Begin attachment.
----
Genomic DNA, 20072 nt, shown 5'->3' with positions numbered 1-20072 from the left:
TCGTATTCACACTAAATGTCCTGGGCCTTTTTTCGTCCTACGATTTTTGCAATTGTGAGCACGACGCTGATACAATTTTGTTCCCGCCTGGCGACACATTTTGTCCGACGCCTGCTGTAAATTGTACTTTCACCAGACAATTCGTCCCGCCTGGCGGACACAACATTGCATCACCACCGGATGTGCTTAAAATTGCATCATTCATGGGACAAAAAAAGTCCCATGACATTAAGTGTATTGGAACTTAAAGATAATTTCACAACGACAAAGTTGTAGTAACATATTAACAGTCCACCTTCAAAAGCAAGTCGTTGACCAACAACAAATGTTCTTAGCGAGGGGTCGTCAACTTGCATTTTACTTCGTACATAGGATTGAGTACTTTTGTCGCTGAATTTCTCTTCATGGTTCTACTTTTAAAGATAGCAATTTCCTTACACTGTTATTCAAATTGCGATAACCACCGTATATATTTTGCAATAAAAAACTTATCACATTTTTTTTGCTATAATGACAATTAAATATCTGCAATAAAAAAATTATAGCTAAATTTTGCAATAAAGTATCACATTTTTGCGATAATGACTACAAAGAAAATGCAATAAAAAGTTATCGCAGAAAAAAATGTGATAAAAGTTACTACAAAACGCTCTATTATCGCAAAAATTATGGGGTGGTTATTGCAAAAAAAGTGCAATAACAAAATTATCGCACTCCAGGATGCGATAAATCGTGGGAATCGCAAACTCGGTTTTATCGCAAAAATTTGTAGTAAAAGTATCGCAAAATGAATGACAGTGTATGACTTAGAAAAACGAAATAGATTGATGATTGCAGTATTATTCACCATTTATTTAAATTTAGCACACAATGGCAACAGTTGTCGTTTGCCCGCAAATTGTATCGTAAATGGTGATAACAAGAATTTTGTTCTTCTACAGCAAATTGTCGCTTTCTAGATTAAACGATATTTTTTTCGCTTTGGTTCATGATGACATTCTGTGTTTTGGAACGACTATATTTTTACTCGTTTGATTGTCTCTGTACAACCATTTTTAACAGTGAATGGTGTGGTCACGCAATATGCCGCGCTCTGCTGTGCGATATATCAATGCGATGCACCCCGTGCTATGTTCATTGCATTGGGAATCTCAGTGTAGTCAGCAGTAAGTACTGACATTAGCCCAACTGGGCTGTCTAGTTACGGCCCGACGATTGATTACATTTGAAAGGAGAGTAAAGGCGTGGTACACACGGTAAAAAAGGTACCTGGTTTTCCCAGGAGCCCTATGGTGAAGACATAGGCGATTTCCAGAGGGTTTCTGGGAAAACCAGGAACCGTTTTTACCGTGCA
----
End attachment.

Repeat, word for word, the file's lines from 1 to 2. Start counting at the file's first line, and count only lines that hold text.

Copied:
Genomic DNA, 20072 nt, shown 5'->3' with positions numbered 1-20072 from the left:
TCGTATTCACACTAAATGTCCTGGGCCTTTTTTCGTCCTACGATTTTTGCAATTGTGAGCACGACGCTGATACAATTTTGTTCCCGCCTGGCGACACATTTTGTCCGACGCCTGCTGTAAATTGTACTTTCACCAGACAATTCGTCCCGCCTGGCGGACACAACATTGCATCACCACCGGATGTGCTTAAAATTGCATCATTCATGGGACAAAAAAAGTCCCATGACATTAAGTGTATTGGAACTTAAAGATAATTTCACAACGACAAAGTTGTAGTAACATATTAACAGTCCACCTTCAAAAGCAAGTCGTTGACCAACAACAAATGTTCTTAGCGAGGGGTCGTCAACTTGCATTTTACTTCGTACATAGGATTGAGTACTTTTGTCGCTGAATTTCTCTTCATGGTTCTACTTTTAAAGATAGCAATTTCCTTACACTGTTATTCAAATTGCGATAACCACCGTATATATTTTGCAATAAAAAACTTATCACATTTTTTTTGCTATAATGACAATTAAATATCTGCAATAAAAAAATTATAGCTAAATTTTGCAATAAAGTATCACATTTTTGCGATAATGACTACAAAGAAAATGCAATAAAAAGTTATCGCAGAAAAAAATGTGATAAAAGTTACTACAAAACGCTCTATTATCGCAAAAATTATGGGGTGGTTATTGCAAAAAAAGTGCAATAACAAAATTATCGCACTCCAGGATGCGATAAATCGTGGGAATCGCAAACTCGGTTTTATCGCAAAAATTTGTAGTAAAAGTATCGCAAAATGAATGACAGTGTATGACTTAGAAAAACGAAATAGATTGATGATTGCAGTATTATTCACCATTTATTTAAATTTAGCACACAATGGCAACAGTTGTCGTTTGCCCGCAAATTGTATCGTAAATGGTGATAACAAGAATTTTGTTCTTCTACAGCAAATTGTCGCTTTCTAGATTAAACGATATTTTTTTCGCTTTGGTTCATGATGACATTCTGTGTTTTGGAACGACTATATTTTTACTCGTTTGATTGTCTCTGTACAACCATTTTTAACAGTGAATGGTGTGGTCACGCAATATGCCGCGCTCTGCTGTGCGATATATCAATGCGATGCACCCCGTGCTATGTTCATTGCATTGGGAATCTCAGTGTAGTCAGCAGTAAGTACTGACATTAGCCCAACTGGGCTGTCTAGTTACGGCCCGACGATTGATTACATTTGAAAGGAGAGTAAAGGCGTGGTACACACGGTAAAAAAGGTACCTGGTTTTCCCAGGAGCCCTATGGTGAAGACATAGGCGATTTCCAGAGGGTTTCTGGGAAAACCAGGAACCGTTTTTACCGTGCA